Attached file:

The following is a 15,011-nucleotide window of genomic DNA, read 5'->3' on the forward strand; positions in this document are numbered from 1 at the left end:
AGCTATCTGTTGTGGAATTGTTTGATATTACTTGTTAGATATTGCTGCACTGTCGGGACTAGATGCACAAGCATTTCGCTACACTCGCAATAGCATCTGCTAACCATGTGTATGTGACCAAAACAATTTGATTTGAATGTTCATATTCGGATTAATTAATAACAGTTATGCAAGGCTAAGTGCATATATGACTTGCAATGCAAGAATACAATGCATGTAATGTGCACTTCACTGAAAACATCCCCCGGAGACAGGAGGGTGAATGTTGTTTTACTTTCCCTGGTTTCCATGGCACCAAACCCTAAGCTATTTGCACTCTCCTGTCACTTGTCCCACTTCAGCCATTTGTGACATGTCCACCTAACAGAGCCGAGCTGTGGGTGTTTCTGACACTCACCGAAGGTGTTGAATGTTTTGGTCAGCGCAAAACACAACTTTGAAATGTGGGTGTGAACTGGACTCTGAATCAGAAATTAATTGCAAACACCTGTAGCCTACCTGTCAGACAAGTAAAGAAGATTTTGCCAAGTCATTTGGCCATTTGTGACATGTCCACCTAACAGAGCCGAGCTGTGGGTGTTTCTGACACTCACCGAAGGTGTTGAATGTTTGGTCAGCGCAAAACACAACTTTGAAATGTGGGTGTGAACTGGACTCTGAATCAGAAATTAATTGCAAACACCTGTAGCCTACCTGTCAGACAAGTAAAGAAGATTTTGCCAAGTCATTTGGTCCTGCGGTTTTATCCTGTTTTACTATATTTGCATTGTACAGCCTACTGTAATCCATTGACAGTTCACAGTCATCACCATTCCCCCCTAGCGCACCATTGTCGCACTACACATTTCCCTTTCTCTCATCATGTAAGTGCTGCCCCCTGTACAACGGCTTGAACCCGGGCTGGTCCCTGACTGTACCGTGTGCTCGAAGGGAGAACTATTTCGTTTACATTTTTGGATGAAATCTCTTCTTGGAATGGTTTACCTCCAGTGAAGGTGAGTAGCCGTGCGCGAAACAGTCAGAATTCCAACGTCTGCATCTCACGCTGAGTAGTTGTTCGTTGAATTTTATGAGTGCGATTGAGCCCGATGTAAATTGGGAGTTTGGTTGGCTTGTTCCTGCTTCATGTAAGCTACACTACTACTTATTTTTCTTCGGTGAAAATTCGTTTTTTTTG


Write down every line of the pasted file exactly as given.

The following is a 15,011-nucleotide window of genomic DNA, read 5'->3' on the forward strand; positions in this document are numbered from 1 at the left end:
AGCTATCTGTTGTGGAATTGTTTGATATTACTTGTTAGATATTGCTGCACTGTCGGGACTAGATGCACAAGCATTTCGCTACACTCGCAATAGCATCTGCTAACCATGTGTATGTGACCAAAACAATTTGATTTGAATGTTCATATTCGGATTAATTAATAACAGTTATGCAAGGCTAAGTGCATATATGACTTGCAATGCAAGAATACAATGCATGTAATGTGCACTTCACTGAAAACATCCCCCGGAGACAGGAGGGTGAATGTTGTTTTACTTTCCCTGGTTTCCATGGCACCAAACCCTAAGCTATTTGCACTCTCCTGTCACTTGTCCCACTTCAGCCATTTGTGACATGTCCACCTAACAGAGCCGAGCTGTGGGTGTTTCTGACACTCACCGAAGGTGTTGAATGTTTTGGTCAGCGCAAAACACAACTTTGAAATGTGGGTGTGAACTGGACTCTGAATCAGAAATTAATTGCAAACACCTGTAGCCTACCTGTCAGACAAGTAAAGAAGATTTTGCCAAGTCATTTGGCCATTTGTGACATGTCCACCTAACAGAGCCGAGCTGTGGGTGTTTCTGACACTCACCGAAGGTGTTGAATGTTTGGTCAGCGCAAAACACAACTTTGAAATGTGGGTGTGAACTGGACTCTGAATCAGAAATTAATTGCAAACACCTGTAGCCTACCTGTCAGACAAGTAAAGAAGATTTTGCCAAGTCATTTGGTCCTGCGGTTTTATCCTGTTTTACTATATTTGCATTGTACAGCCTACTGTAATCCATTGACAGTTCACAGTCATCACCATTCCCCCCTAGCGCACCATTGTCGCACTACACATTTCCCTTTCTCTCATCATGTAAGTGCTGCCCCCTGTACAACGGCTTGAACCCGGGCTGGTCCCTGACTGTACCGTGTGCTCGAAGGGAGAACTATTTCGTTTACATTTTTGGATGAAATCTCTTCTTGGAATGGTTTACCTCCAGTGAAGGTGAGTAGCCGTGCGCGAAACAGTCAGAATTCCAACGTCTGCATCTCACGCTGAGTAGTTGTTCGTTGAATTTTATGAGTGCGATTGAGCCCGATGTAAATTGGGAGTTTGGTTGGCTTGTTCCTGCTTCATGTAAGCTACACTACTACTTATTTTTCTTCGGTGAAAATTCGTTTTTTTTG